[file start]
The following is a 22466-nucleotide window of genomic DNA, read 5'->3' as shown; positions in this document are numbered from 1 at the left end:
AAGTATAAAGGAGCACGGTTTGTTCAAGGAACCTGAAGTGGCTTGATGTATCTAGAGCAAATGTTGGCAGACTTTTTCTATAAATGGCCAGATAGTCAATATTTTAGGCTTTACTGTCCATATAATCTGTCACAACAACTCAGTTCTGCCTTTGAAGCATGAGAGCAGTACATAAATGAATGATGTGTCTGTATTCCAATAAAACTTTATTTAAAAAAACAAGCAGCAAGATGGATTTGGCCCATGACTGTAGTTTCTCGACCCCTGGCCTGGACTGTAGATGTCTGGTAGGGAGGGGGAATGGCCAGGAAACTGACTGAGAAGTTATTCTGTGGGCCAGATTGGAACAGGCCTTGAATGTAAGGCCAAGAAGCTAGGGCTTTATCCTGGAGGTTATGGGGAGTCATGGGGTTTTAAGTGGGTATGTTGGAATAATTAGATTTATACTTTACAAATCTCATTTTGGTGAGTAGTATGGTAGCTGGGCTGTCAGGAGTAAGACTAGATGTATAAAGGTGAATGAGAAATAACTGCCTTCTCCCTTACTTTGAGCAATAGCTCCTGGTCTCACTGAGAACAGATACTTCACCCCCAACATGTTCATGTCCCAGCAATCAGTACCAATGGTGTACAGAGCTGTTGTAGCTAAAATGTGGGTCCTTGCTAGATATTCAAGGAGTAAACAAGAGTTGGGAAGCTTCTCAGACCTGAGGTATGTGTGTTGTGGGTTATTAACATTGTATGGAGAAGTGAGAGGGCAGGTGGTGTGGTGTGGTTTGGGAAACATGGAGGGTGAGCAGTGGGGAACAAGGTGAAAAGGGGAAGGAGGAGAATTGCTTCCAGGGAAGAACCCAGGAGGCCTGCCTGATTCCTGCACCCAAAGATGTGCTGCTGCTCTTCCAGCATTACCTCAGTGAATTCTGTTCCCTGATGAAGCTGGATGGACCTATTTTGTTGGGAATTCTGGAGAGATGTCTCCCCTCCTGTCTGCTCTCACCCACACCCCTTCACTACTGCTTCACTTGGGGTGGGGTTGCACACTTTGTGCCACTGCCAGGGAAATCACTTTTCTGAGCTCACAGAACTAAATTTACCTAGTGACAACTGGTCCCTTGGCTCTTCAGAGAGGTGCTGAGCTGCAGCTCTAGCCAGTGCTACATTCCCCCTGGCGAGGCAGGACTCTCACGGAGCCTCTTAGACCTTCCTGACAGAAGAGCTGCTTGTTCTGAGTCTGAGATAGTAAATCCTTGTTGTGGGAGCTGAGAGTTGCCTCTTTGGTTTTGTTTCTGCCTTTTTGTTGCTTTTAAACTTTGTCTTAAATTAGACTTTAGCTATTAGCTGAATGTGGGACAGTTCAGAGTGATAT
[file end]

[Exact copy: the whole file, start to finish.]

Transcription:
The following is a 22466-nucleotide window of genomic DNA, read 5'->3' as shown; positions in this document are numbered from 1 at the left end:
AAGTATAAAGGAGCACGGTTTGTTCAAGGAACCTGAAGTGGCTTGATGTATCTAGAGCAAATGTTGGCAGACTTTTTCTATAAATGGCCAGATAGTCAATATTTTAGGCTTTACTGTCCATATAATCTGTCACAACAACTCAGTTCTGCCTTTGAAGCATGAGAGCAGTACATAAATGAATGATGTGTCTGTATTCCAATAAAACTTTATTTAAAAAAACAAGCAGCAAGATGGATTTGGCCCATGACTGTAGTTTCTCGACCCCTGGCCTGGACTGTAGATGTCTGGTAGGGAGGGGGAATGGCCAGGAAACTGACTGAGAAGTTATTCTGTGGGCCAGATTGGAACAGGCCTTGAATGTAAGGCCAAGAAGCTAGGGCTTTATCCTGGAGGTTATGGGGAGTCATGGGGTTTTAAGTGGGTATGTTGGAATAATTAGATTTATACTTTACAAATCTCATTTTGGTGAGTAGTATGGTAGCTGGGCTGTCAGGAGTAAGACTAGATGTATAAAGGTGAATGAGAAATAACTGCCTTCTCCCTTACTTTGAGCAATAGCTCCTGGTCTCACTGAGAACAGATACTTCACCCCCAACATGTTCATGTCCCAGCAATCAGTACCAATGGTGTACAGAGCTGTTGTAGCTAAAATGTGGGTCCTTGCTAGATATTCAAGGAGTAAACAAGAGTTGGGAAGCTTCTCAGACCTGAGGTATGTGTGTTGTGGGTTATTAACATTGTATGGAGAAGTGAGAGGGCAGGTGGTGTGGTGTGGTTTGGGAAACATGGAGGGTGAGCAGTGGGGAACAAGGTGAAAAGGGGAAGGAGGAGAATTGCTTCCAGGGAAGAACCCAGGAGGCCTGCCTGATTCCTGCACCCAAAGATGTGCTGCTGCTCTTCCAGCATTACCTCAGTGAATTCTGTTCCCTGATGAAGCTGGATGGACCTATTTTGTTGGGAATTCTGGAGAGATGTCTCCCCTCCTGTCTGCTCTCACCCACACCCCTTCACTACTGCTTCACTTGGGGTGGGGTTGCACACTTTGTGCCACTGCCAGGGAAATCACTTTTCTGAGCTCACAGAACTAAATTTACCTAGTGACAACTGGTCCCTTGGCTCTTCAGAGAGGTGCTGAGCTGCAGCTCTAGCCAGTGCTACATTCCCCCTGGCGAGGCAGGACTCTCACGGAGCCTCTTAGACCTTCCTGACAGAAGAGCTGCTTGTTCTGAGTCTGAGATAGTAAATCCTTGTTGTGGGAGCTGAGAGTTGCCTCTTTGGTTTTGTTTCTGCCTTTTTGTTGCTTTTAAACTTTGTCTTAAATTAGACTTTAGCTATTAGCTGAATGTGGGACAGTTCAGAGTGATAT